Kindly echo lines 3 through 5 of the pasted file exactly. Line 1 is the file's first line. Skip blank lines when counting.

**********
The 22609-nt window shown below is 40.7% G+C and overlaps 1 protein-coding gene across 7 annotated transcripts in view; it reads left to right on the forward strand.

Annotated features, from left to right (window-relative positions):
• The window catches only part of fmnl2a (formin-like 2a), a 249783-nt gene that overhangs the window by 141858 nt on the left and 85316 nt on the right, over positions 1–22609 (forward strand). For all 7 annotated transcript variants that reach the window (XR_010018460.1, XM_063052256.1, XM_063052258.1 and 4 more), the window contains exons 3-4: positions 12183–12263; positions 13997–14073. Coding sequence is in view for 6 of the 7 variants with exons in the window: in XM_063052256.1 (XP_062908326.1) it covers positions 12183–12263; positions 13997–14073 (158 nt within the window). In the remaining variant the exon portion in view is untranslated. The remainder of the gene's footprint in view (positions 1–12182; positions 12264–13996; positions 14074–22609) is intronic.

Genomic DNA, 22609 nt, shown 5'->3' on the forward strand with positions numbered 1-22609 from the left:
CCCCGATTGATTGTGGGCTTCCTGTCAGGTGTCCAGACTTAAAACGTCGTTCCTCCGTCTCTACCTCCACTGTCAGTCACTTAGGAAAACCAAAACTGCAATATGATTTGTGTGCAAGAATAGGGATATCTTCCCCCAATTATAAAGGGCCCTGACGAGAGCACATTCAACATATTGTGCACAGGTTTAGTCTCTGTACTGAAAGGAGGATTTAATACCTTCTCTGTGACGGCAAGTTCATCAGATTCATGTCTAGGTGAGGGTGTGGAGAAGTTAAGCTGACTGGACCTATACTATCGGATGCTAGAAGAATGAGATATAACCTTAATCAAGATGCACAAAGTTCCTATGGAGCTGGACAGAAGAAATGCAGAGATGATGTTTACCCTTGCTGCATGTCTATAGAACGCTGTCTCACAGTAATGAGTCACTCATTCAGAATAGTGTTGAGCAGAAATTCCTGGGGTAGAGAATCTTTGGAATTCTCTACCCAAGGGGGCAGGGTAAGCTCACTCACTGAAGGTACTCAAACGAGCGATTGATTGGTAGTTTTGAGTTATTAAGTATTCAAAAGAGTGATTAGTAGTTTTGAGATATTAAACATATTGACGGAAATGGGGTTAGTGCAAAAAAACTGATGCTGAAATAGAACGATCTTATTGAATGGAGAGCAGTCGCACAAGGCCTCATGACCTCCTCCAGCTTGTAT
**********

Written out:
• The window catches only part of fmnl2a (formin-like 2a), a 249783-nt gene that overhangs the window by 141858 nt on the left and 85316 nt on the right, over positions 1–22609 (forward strand). For all 7 annotated transcript variants that reach the window (XR_010018460.1, XM_063052256.1, XM_063052258.1 and 4 more), the window contains exons 3-4: positions 12183–12263; positions 13997–14073. Coding sequence is in view for 6 of the 7 variants with exons in the window: in XM_063052256.1 (XP_062908326.1) it covers positions 12183–12263; positions 13997–14073 (158 nt within the window). In the remaining variant the exon portion in view is untranslated. The remainder of the gene's footprint in view (positions 1–12182; positions 12264–13996; positions 14074–22609) is intronic.

Genomic DNA, 22609 nt, shown 5'->3' on the forward strand with positions numbered 1-22609 from the left:
CCCCGATTGATTGTGGGCTTCCTGTCAGGTGTCCAGACTTAAAACGTCGTTCCTCCGTCTCTACCTCCACTGTCAGTCACTTAGGAAAACCAAAACTGCAATATGATTTGTGTGCAAGAATAGGGATATCTTCCCCCAATTATAAAGGGCCCTGACGAGAGCACATTCAACATATTGTGCACAGGTTTAGTCTCTGTACTGAAAGGAGGATTTAATACCTTCTCTGTGACGGCAAGTTCATCAGATTCATGTCTAGGTGAGGGTGTGGAGAAGTTAAGCTGACTGGACCTATACTATCGGATGCTAGAAGAATGAGATATAACCTTAATCAAGATGCACAAAGTTCCTATGGAGCTGGACAGAAGAAATGCAGAGATGATGTTTACCCTTGCTGCATGTCTATAGAACGCTGTCTCACAGTAATGAGTCACTCATTCAGAATAGTGTTGAGCAGAAATTCCTGGGGTAGAGAATCTTTGGAATTCTCTACCCAAGGGGGCAGGGTAAGCTCACTCACTGAAGGTACTCAAACGAGCGATTGATTGGTAGTTTTGAGTTATTAAGTATTCAAAAGAGTGATTAGTAGTTTTGAGATATTAAACATATTGACGGAAATGGGGTTAGTGCAAAAAAACTGATGCTGAAATAGAACGATCTTATTGAATGGAGAGCAGTCGCACAAGGCCTCATGACCTCCTCCAGCTTGTAT